Lebanese President Michel Sleiman today called on United Nations Member States to boost their assistance to the hundreds of thousands of Syrians that have fled the crisis in their country, while urging for a political solution to end the conflict.
Calling the Syrian refugee crisis “the most pressing and biggest burden” facing Lebanon, Mr. Sleiman said his country’s resources have been stretched to their capacity, with more than one fourth of Lebanon’s population now made up of Syrian refugees.
According to the UN High Commissioner for Refugees (UNHCR), as of August this year, Lebanon was hosting more than 700,000 Syrian refugees.
While he thanked countries that had pledged donations in January, Mr. Sleiman stressed that these commitments have only been partially fulfilled as needs have dramatically increased.
“As it is not possible to impose on nations – and individuals – the “impossible”…it is important for me to reiterate, from this very rostrum, my call for your States to support the proposals I have already put forth, in order to ease this escalating burden […],” Mr. Sleiman said.
Those proposals include providing sufficient funds to meet the basic humanitarian and livelihood needs of Syrian refugees, consolidating frameworks and spaces to lodge refugees on Syrian territories that are out of reach of the ongoing conflict, and holding an international conference on the issue of Syrian refugees to look for ways to share the burdens and numbers among States.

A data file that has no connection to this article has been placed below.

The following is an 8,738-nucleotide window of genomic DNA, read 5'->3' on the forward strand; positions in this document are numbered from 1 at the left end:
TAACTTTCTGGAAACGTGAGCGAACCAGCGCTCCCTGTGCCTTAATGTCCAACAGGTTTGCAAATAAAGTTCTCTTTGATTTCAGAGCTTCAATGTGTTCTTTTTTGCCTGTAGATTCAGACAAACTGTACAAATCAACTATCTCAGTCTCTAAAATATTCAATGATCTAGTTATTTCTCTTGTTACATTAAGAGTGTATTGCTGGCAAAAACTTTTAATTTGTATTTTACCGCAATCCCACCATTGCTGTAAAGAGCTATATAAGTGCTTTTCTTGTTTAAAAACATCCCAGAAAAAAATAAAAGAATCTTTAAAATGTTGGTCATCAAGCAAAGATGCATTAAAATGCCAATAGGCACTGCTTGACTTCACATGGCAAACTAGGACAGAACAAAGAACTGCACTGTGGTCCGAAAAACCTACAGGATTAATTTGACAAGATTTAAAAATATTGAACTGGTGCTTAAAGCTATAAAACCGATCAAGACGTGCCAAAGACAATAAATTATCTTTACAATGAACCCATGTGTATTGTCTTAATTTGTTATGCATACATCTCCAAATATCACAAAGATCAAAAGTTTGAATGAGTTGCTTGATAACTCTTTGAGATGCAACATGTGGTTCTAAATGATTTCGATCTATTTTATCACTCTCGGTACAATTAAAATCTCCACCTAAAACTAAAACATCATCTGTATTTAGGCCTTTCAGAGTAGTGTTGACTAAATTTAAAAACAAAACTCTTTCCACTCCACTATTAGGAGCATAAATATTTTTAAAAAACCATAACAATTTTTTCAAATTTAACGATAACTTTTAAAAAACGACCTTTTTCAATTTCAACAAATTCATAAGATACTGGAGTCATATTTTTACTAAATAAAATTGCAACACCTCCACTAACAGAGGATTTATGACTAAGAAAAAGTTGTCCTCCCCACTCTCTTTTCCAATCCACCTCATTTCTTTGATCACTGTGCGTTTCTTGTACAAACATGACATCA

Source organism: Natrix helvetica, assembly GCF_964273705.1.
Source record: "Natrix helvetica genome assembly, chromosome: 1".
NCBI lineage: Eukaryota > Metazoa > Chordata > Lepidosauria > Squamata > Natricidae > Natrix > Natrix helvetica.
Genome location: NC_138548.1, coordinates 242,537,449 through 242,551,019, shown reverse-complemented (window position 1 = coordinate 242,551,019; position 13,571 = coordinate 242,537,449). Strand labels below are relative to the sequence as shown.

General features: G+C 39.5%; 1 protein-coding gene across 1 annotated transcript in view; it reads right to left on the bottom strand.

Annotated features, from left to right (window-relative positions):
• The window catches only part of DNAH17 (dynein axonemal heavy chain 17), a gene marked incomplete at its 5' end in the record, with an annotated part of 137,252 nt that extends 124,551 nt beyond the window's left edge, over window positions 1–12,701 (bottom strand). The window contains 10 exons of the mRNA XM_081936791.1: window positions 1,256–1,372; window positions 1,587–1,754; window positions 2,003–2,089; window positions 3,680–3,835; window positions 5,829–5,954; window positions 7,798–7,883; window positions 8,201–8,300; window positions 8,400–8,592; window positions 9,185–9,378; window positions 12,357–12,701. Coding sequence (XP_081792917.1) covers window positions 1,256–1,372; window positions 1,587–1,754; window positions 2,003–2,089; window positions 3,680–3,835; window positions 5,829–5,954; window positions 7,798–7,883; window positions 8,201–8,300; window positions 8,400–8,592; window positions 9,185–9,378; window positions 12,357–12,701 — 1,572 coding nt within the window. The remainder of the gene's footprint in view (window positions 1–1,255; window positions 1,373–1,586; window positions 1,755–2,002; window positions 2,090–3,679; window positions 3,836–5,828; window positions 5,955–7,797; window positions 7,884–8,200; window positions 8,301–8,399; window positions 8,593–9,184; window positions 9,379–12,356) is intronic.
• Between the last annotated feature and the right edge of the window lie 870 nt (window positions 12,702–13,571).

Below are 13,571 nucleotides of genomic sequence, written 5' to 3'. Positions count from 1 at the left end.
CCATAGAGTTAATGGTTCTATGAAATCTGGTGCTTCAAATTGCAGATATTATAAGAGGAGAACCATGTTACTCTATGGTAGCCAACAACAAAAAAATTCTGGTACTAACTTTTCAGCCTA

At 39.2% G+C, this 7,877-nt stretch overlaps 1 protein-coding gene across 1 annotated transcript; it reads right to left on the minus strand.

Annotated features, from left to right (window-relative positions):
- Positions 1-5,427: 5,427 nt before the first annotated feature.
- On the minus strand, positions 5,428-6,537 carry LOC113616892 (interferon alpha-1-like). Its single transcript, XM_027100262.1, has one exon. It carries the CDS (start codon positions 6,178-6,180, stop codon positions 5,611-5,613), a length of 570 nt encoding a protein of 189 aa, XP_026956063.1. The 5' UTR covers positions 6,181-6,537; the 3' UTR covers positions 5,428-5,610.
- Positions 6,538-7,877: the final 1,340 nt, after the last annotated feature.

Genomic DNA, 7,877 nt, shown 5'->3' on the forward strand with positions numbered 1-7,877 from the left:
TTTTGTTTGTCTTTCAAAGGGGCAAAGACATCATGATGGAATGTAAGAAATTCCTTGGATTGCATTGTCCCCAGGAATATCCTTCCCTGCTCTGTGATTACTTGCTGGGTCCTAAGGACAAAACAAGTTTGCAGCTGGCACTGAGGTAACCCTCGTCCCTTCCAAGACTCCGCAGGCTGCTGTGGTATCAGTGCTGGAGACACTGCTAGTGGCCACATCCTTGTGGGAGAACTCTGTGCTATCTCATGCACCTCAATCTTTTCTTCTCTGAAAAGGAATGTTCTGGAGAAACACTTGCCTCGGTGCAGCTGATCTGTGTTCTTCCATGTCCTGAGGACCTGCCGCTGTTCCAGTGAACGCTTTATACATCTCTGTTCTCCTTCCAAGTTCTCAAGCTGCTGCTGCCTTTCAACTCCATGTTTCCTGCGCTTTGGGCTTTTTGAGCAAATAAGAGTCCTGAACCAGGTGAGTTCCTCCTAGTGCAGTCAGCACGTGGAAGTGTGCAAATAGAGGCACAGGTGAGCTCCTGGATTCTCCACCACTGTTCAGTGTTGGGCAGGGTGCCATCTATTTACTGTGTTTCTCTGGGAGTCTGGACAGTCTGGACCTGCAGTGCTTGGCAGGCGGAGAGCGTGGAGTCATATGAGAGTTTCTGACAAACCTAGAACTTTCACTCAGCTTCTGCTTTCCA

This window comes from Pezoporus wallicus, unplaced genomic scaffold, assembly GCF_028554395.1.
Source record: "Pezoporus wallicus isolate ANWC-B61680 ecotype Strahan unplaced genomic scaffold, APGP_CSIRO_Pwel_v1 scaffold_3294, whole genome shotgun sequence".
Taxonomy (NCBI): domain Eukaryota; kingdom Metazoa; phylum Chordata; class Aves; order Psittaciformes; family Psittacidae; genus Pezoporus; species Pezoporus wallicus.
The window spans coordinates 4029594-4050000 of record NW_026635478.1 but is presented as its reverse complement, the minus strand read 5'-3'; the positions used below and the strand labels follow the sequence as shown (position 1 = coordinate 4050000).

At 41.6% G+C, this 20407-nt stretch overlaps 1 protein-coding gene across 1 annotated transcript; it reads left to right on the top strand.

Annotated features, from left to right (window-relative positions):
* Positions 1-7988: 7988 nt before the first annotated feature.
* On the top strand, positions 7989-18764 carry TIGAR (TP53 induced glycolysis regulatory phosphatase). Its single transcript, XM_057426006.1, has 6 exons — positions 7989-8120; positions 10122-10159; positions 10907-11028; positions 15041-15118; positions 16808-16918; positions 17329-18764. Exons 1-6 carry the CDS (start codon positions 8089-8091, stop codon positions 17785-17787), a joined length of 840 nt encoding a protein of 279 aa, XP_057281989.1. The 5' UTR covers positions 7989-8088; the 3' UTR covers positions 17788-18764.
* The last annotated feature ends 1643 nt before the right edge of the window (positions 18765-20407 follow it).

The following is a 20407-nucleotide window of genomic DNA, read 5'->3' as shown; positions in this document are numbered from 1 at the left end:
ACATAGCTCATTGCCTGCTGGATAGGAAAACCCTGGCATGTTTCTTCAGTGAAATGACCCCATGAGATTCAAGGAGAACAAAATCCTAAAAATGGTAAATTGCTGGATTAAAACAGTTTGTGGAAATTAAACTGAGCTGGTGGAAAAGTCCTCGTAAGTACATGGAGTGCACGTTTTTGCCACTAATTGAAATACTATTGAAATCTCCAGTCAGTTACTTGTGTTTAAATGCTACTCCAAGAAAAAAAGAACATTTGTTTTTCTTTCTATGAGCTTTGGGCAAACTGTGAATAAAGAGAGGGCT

He also called for support for the International Support Group for Lebanon, which “has placed the issue of the refugees at the top of its priority list – all of this pending the sought political solution for the Syrian crisis, which would ensure a safe and dignified return of the refugees to their country, as soon as possible.”
Mr. Sleiman emphasized that while Lebanon remains committed to Baabda Declaration, which sets out Lebanon’s disassociation from the negative fallout of regional crises. The Lebanese will continue to support friendly countries facing the negative repercussions of external conflicts.
“Not only do [the Lebanese] look up to that assistance out of brotherly and friendly solidarity, but also based on the common responsibility thrust upon the international community as a whole, regarding the problems which pose a threat to regional and global security in general,” he said.
He is one of scores of leaders to speak at the annual General Assembly session at which heads of State and Government and other high-level officials will present their views and comments on issues of individual national and international relevance. The General debate opened today and concludes on 1 October.